About Sandy Quandt

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Come Ye Thankful People Come

barn with autum treesHappy Thanksgiving to everyone here in the States.

As God’s people everywhere, he has given us so much. As God’s people, it is only right we come before him with thanksgiving. Not just one day a year. But every day of every year. Amen?

Today I’d like to add Abraham Lincoln’s Thanksgiving Proclamation, given for the first time during the War Between the States in July 1863 as recorded by the National Parks Services.

Abraham Lincoln’s Thanksgiving Proclamation

In July 1863, the Battle of Gettysburg resulted in more than 50,000 American casualties. Despite these losses, the United States gained a great victory during these three days. On October 3, 1863, with this victory in mind, as well as its cost, President Lincoln issued a proclamation:

I do therefore invite my fellow citizens in every part of the United States, …to set apart and observe the last Thursday of November next, as a day of Thanksgiving… And I recommend to them that while offering up the ascriptions justly due to Him …, they do also, with humble penitence for our national perverseness and disobedience, commend to his tender care all those who have become widows, orphans, mourners or sufferers in the lamentable civil strife in which we are unavoidably engaged, and fervently implore the interposition of the Almighty Hand to heal the wounds of the nation and to restore it as soon as may be consistent with Divine purposes to the full enjoyment of peace, harmony, tranquility and Union.


This proclamation is viewed as the beginning of the national holiday of Thanksgiving Day. It was one of nine similar proclamations that Mr. Lincoln issued during the Civil War. Mr. Lincoln issued the proclamation, but he did not author it. Secretary of State William Seward penned the October 1863 proclamation.

I pray each of you have a blessed day of thanksgiving, being thankful for all the rich blessings God has given you this past year, and looking forward to all he has in store in the upcoming year.

Leave a comment below to share your thoughts on the subject. If you think others would appreciate reading this, please share it through the social media buttons.

Shout with joy before the Lord, O earth! Obey him gladly; come before him, singing with joy.

Try to realize what this means—the Lord is God! He made us—we are his people, the sheep of his pasture.

Go through his open gates with great thanksgiving; enter his courts with praise. Give thanks to him and bless his name. For the Lord is always good. He is always loving and kind, and his faithfulness goes on and on to each succeeding generation. Psalm 100 (TLB)

You can find my November Inspire a Fire post here. Please stop by and read it.

I wish you well.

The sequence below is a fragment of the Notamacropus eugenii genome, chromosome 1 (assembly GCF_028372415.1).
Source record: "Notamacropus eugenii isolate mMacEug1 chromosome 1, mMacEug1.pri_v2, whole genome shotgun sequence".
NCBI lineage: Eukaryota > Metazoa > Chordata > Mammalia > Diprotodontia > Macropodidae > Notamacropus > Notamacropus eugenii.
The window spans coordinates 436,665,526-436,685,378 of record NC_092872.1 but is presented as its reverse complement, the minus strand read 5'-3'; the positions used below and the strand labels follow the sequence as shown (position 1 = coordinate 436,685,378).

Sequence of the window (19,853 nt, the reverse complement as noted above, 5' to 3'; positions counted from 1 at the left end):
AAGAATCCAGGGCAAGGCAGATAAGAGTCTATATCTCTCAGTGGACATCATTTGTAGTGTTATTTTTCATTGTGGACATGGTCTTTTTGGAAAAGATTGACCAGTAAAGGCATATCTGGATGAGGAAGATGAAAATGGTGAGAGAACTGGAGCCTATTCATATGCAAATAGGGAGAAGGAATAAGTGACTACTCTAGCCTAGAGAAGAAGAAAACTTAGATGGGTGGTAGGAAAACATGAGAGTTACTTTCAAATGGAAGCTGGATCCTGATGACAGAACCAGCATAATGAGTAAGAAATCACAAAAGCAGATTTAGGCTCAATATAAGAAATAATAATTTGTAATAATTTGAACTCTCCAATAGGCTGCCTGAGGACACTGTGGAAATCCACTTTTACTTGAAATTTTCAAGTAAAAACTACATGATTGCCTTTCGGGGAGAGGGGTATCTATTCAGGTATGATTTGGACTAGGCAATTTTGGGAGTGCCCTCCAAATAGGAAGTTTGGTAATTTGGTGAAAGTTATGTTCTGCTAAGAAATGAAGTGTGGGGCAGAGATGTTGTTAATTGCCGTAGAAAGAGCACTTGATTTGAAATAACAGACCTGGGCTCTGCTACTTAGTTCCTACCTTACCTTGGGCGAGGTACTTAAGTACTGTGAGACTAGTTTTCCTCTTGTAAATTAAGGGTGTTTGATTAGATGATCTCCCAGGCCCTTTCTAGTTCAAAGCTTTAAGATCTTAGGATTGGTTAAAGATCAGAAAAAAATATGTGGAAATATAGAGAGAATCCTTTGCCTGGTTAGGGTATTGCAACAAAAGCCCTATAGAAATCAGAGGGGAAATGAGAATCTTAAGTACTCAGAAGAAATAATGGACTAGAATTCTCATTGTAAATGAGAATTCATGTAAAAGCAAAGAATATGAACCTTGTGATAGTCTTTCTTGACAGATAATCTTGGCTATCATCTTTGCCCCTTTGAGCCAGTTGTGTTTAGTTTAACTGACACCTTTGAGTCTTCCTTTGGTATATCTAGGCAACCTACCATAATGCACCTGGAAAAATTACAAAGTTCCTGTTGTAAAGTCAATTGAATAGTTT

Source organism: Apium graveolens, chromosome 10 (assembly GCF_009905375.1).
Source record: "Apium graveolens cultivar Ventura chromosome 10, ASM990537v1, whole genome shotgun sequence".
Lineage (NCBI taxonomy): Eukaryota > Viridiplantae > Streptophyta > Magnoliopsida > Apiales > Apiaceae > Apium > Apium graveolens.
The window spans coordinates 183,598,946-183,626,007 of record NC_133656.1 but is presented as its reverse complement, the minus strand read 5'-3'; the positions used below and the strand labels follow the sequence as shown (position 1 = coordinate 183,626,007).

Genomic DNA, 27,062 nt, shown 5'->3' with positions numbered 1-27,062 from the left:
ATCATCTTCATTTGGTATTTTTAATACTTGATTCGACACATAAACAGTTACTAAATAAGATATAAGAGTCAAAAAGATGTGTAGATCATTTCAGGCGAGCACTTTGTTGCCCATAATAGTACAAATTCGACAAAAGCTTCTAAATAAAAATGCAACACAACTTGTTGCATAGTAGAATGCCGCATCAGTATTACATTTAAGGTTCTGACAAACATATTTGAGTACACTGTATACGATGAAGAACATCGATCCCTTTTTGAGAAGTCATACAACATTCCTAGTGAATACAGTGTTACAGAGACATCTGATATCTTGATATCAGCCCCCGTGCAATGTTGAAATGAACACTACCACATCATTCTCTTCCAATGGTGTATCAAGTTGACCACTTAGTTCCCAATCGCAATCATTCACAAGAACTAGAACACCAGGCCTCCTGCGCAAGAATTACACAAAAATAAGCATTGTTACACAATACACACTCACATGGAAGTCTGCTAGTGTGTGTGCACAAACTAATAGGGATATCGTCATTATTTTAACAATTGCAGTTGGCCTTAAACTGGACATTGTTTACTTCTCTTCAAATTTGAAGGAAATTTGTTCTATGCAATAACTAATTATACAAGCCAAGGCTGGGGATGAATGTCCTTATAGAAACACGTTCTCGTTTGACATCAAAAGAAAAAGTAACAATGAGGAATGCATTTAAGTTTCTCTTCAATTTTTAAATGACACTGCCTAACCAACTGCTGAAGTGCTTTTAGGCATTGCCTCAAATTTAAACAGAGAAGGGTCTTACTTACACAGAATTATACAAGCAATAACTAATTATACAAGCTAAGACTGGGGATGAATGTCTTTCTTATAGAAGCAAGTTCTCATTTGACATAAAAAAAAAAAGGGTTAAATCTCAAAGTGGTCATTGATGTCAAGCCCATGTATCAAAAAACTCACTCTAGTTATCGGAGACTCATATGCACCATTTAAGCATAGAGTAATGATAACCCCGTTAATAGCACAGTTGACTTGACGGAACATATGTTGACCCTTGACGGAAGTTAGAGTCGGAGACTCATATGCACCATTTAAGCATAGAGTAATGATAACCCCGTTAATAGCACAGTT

Sandy

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Am I watching for God’s wonderfulness? Psalm 126

Bible open to the Psalms courtesy pixabayToday’s guest post, Am I watching for God’s wonderfulness? Psalm 126 written by Anthea Kotlan first appeared on antheakotlan.com.

As a little girl, I remember my family rarely spoke about my grandmother’s family of origin. Finally, after many curious questions, my mother explained that Ivy Chapman Wiles was forbidden to marry Mark Anthony Lindsey (my grandfather). When they tied the knot, Ivy’s family disowned her. World War II broke out shortly after the wedding, and the estrangement became set in stone.

Tragically, Mark Anthony Lindsey proved to be exactly what Ivy’s father feared. He left Ivy a few years later in the middle of the war. Ivy was a single mother of two small children, living in London as bombs dropped all around them. I believe there is a harshness that settles into the hearts of war survivors. By the time I met my grandmother, she had firmly closed this sad chapter of her life. Our entire family felt honor-bound to respect her wishes to never even try to find our long-lost relatives.

Sometime around 2000, a young lady was assigned a family history project which she took quite seriously. She began looking for her grandfather’s long-lost older sister. With some internet sleuthing, she found my grandmother. In 2002, during a visit with my family to England, I met my Uncle Charlie for the first time. He and Ivy remained closely connected with regular phone calls and visits until his death. It was a dream come true for my entire family to gain relatives after all those years of sad separation. Watching my grandmother spend time with her beloved brother was a sweet gift at the end of a difficult life.

It must have been something like this for Zion’s exiles and those they left behind when they returned to Israel.

It seemed like a dream, too good to be true when God returned Zion’s exiles. We laughed, we sang, we couldn’t believe our good fortune. We were the talk of the nations—“God was wonderful to them!” God was wonderful to us; we are one happy people. (Psalm 126:1-3 The Message)

God returned his people to their homeland after decades in Babylon. Amazing reunions between those who left and those who stayed would have filled the air with laughter and tears. Instead, these exiles were taken away in a time of war and despair. Those who were left behind must have been shocked to see them again. Had they all lost hope of this ever happening?

Can I hold onto hope in a season of despair?

God delights in reconciliation, and such joyous reunions are worthy of celebration. But do I take time to celebrate God’s goodness? Do I really recognize and take time to mark those moments when He brings about reunions, miraculous provision, and joyful surprises? Instead, I tend to look ahead and get into the habit of focusing on the next thing or the new plan. If I am forever focused on what is coming up, I might miss the blessing right in front of me.

Can I take time today to recognize what God is doing for me right now?

Another truth I see in these verses is how God can be wonderful to them, and God can be wonderful to me. He has an unlimited flow of goodness. I can refuse to believe in scarcity and know God has plenty of goodness to go around. He gives to them and to me and still has more left over.